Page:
Mr Doherty: I think that there were about five points there, Mr Chairman.


The Chairperson: Yes, and bear in mind that we are dealing with the social fund after this, so please shift the social fund arguments to then.


Mr Doherty: I will try to run through them as quickly as possible.  From the phase 1 research, it came out very strongly that the SSA should run the scheme, and it will.  It is not going out for procurement, and we will continue to deliver it from our 35 offices on a front-line basis.  On the minimum of £1,000 and the maximum of £1,500, roughly 80% of people who receive crisis loans have less than £1,000 of debt, and they do not go above that.  That is important in the context that the priority running order for a new discretionary payment against third-party deductions from benefit will probably be lower than at present because it is annually managed expenditure (AME) spend.  Therefore, by bringing it down, we need to try to make the scheme as sustainable as possible and get as much of the money back to make it run itself.  Currently, the debt of £90 million is used and reused to fund our crisis loans, so that is very important to us.  These are our proposals, and, over time, we will come back to the Committee and to our stakeholders to look at whether that is working.  Where we land on 1 April is where we land then, but it is not the end scheme.


Mr F McCann: I take it that there will be exceptions so that if people come in with a genuine reason why they require more than £1,000, the figure of £1,000 is not fixed.


Mr Doherty: At this moment in time it will be fixed.


Mr F McCann: Is there no flexibility with that?


Mr Doherty: We are not building in any flexibility for that at the minute.


Ms Leonora McLaughlin (Department for Social Development): That is for loans.  There will still be grant availability.


Mr Doherty: Paragraph 4.3 states the front-line processes are being designed with a view to customers seeking assistance from the discretionary support scheme rather than specifying what they require.  This is where people would come in and say that they want a loan or a grant.  People will come in and say that they need support, and we will look at what best suits them.  Rather than their having to take a loan and make a repayment, a grant may suit them better.  We are dropping the criteria for community care grants, which is that you have to be in receipt of a benefit.  That will not be a qualifying criterion.  The qualifying criteria will be your income, and we will look at what your need is.  That will open it up a bit more and give us some flexibility, not necessarily to have to go for loans but to give people support.  We will make a decision, in conjunction with them, about what best suits their particular need.  That is the intention.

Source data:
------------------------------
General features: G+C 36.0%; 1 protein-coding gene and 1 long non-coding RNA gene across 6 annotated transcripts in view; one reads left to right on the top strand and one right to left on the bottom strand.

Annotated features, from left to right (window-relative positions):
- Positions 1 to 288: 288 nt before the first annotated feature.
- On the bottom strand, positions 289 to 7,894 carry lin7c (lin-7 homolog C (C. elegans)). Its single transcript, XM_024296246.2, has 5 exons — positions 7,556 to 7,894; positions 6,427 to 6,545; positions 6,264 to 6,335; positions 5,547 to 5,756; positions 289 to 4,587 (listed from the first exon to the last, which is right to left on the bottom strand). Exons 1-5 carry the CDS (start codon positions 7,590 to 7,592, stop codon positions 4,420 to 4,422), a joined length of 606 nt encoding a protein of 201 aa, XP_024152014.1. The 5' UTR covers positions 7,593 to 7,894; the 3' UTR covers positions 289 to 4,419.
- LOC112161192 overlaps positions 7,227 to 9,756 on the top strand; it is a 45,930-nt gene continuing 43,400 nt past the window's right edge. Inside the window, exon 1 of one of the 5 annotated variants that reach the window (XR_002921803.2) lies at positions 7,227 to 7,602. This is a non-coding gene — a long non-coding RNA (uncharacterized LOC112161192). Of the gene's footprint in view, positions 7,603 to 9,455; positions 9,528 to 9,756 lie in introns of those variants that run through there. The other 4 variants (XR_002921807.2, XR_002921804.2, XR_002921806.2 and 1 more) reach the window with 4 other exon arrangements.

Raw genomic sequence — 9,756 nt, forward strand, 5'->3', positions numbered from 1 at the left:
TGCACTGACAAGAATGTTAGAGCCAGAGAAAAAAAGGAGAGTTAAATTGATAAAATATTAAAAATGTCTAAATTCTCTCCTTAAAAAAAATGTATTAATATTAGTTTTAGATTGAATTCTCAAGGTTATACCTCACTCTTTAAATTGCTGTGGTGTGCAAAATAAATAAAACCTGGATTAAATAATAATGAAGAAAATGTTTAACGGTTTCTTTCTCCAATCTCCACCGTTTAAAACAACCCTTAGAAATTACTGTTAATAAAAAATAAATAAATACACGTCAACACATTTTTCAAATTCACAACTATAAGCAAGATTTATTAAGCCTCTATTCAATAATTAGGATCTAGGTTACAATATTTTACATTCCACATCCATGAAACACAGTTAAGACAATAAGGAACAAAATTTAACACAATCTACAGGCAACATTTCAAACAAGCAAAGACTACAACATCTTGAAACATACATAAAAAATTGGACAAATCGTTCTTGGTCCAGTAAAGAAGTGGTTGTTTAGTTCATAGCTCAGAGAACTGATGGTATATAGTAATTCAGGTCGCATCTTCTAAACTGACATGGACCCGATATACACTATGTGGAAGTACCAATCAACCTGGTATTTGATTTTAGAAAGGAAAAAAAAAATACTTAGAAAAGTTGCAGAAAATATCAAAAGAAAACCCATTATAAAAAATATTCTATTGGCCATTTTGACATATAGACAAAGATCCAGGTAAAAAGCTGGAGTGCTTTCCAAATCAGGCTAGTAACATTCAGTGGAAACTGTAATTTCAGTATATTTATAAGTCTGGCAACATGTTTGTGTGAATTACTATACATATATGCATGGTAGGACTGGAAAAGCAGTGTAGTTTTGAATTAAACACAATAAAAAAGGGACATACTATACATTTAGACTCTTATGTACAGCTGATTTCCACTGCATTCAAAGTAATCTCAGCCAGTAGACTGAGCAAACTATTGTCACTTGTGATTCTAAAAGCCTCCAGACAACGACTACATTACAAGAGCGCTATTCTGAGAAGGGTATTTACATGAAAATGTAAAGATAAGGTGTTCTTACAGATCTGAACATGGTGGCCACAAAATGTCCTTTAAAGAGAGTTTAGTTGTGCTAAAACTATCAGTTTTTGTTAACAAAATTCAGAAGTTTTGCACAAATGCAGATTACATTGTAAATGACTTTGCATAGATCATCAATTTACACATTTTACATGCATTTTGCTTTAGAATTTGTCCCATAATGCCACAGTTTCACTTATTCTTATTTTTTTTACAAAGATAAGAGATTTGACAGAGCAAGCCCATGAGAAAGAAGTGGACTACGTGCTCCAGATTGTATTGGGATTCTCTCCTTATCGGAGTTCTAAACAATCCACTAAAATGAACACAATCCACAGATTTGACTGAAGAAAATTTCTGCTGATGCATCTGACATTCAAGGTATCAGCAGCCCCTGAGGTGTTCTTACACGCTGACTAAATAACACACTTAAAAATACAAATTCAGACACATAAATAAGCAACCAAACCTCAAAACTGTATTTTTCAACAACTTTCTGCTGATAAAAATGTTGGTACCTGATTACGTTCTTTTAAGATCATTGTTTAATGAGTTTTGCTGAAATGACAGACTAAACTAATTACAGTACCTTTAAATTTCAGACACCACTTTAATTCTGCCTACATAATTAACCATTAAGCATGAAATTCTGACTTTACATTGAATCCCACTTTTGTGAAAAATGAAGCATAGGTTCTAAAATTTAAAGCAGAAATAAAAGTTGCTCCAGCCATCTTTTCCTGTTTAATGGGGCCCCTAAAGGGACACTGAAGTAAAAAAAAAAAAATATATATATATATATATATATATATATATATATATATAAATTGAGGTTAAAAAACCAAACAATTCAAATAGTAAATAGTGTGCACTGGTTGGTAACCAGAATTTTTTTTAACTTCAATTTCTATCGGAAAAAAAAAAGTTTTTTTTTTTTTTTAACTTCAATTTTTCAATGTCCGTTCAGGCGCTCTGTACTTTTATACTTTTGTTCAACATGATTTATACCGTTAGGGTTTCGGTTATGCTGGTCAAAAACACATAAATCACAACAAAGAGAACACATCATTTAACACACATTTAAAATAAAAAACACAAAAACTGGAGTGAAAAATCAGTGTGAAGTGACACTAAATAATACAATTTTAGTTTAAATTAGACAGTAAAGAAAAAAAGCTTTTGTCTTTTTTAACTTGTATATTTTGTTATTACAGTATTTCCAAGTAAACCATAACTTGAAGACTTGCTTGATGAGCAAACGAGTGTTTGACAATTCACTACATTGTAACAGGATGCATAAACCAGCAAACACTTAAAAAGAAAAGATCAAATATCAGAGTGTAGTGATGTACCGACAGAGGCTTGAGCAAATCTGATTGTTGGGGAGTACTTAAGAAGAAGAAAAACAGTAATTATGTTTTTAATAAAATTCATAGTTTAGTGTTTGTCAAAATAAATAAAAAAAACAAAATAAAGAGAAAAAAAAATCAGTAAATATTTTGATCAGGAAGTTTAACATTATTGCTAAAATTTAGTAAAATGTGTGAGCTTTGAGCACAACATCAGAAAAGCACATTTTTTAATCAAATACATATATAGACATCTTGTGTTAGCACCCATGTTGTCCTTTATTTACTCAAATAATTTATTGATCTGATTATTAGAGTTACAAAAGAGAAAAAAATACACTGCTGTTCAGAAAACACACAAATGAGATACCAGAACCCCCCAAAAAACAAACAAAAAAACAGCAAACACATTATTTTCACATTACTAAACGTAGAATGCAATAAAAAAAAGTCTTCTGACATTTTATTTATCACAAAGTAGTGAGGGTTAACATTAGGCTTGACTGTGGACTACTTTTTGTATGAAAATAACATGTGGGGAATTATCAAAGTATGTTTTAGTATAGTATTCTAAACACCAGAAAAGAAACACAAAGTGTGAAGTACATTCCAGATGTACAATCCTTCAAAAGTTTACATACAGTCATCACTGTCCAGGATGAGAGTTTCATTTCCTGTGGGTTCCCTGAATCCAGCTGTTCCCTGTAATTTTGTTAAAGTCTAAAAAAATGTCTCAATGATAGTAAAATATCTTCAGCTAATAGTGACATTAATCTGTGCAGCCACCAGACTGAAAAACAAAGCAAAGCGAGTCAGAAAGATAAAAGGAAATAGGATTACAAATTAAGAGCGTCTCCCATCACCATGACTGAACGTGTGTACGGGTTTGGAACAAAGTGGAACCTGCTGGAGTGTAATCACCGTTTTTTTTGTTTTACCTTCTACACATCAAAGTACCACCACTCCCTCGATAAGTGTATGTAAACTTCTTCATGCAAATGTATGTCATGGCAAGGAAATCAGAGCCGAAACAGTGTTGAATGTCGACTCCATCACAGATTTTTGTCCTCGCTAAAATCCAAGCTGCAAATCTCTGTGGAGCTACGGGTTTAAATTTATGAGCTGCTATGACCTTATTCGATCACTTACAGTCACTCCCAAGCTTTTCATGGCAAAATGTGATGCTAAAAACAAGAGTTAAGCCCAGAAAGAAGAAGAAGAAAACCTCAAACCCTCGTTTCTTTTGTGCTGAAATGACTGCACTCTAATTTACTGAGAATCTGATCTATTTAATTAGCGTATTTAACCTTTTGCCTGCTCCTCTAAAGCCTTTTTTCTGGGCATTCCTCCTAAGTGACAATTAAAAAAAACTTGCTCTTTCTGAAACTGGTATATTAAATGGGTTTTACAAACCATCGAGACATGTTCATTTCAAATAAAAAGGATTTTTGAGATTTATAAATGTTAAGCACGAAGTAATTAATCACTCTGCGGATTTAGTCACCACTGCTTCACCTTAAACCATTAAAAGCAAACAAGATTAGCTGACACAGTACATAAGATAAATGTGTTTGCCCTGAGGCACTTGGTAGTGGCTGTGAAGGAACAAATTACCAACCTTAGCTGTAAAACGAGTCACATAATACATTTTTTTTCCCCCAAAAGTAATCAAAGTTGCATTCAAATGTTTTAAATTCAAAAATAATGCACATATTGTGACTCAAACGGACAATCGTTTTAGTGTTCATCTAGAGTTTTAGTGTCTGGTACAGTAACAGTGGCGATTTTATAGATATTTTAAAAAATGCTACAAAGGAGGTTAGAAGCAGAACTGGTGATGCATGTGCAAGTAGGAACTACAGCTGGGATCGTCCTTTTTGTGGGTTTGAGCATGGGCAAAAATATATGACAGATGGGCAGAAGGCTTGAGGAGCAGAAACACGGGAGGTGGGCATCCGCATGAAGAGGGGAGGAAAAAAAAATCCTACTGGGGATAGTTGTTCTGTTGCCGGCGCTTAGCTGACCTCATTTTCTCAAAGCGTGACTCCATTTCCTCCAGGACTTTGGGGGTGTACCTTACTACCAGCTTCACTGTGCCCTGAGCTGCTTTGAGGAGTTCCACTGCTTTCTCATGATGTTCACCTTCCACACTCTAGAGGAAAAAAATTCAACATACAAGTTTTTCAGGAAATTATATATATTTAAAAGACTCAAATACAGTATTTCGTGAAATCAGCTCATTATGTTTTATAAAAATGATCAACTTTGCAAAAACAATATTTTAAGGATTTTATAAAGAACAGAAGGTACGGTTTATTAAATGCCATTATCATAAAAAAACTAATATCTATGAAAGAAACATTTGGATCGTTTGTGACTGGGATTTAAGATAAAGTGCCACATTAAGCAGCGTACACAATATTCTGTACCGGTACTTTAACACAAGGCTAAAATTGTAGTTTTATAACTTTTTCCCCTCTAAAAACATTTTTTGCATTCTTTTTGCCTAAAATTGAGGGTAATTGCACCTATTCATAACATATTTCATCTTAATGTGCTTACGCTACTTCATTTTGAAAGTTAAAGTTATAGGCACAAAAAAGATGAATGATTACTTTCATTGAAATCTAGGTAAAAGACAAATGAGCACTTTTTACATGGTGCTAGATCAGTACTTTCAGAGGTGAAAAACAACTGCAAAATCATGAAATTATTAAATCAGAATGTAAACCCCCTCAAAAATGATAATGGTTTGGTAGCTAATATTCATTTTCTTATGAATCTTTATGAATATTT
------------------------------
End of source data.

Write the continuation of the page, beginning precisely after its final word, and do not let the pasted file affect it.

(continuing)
Mr F McCann: You may not know what the budget will be.  I have no doubt that once it is opened up to low earners, which is an excellent move, it might be budget-limited.  The very thing that Mickey spoke about could happen in July rather than November or December.


Mr Doherty: Discussions between our Department, DFP and the Treasury have been ongoing, and my understanding is that the Treasury has agreed in principle that the scheme will be funded to the exact same level to which the social fund has been funded, which is £29 million a year.  Undoubtedly, that will take us through to the end of the CSR period when it will be reviewed.


Mr F McCann: Do you think that that is enough to see it through, given the changes that are coming?


Mr Doherty: We have had £29 million for some years.


Mr F McCann: You have not included low earners.


Mr Doherty: When you drop the loan limit by £1,000, you hope to be able to spread your money a bit more thinly.  Only time will tell, and the Executive will probably have the opportunity.  If they decide that they would like to increase funding to the scheme, they can do so.  Money that comes across will move, in financial currency, from actual managed expenditure into departmental expenditure limits.  It is then up to the Executive to decide how they wish to allocate it.  That said, the Executive have said that the money that comes across will be ring-fenced, specifically for the new discretionary payments scheme.  That is a good starting point. 


What there is above that will be what we recoup from the loans, which Treasury is allowing us to do up to the limits that we currently have.  What happens beyond the next spending review period is a bit of a guess at this stage.  We take some comfort from the fact that our scheme will be funded to where the current social fund is.